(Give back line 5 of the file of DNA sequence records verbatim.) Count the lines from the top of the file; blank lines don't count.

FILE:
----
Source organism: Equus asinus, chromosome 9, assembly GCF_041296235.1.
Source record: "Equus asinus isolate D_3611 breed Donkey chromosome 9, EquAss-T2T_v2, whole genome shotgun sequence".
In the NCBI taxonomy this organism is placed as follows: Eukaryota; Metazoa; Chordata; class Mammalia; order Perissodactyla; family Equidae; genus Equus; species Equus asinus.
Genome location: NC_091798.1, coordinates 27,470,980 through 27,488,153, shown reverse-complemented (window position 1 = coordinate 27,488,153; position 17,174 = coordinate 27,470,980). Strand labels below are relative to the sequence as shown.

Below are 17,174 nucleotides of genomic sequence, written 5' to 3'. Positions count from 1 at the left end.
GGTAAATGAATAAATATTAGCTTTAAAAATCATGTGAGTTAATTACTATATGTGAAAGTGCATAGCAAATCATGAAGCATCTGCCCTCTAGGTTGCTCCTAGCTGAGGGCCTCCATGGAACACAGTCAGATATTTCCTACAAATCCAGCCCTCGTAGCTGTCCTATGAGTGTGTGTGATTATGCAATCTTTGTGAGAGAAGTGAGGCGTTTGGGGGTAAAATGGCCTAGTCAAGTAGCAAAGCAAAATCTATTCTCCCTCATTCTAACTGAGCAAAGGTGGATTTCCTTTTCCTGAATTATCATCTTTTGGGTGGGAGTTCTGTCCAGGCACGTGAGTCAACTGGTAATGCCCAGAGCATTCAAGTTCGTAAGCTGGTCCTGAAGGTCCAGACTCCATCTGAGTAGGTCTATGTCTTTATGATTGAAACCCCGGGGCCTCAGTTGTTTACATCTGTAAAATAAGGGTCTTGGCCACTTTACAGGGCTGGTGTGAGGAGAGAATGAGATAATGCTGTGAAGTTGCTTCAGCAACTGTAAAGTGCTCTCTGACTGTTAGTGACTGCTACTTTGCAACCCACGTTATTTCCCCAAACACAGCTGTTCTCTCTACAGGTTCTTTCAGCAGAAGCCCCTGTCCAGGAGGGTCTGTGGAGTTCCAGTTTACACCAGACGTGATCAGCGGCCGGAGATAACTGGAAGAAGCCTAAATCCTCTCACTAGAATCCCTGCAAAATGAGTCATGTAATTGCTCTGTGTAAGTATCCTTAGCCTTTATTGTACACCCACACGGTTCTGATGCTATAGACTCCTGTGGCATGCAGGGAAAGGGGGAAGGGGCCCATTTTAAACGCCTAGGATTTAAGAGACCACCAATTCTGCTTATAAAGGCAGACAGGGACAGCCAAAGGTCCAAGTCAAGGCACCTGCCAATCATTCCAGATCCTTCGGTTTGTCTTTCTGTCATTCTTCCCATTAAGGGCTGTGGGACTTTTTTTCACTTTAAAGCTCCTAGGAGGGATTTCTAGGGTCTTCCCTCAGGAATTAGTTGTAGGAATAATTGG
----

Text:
Below are 17,174 nucleotides of genomic sequence, written 5' to 3'. Positions count from 1 at the left end.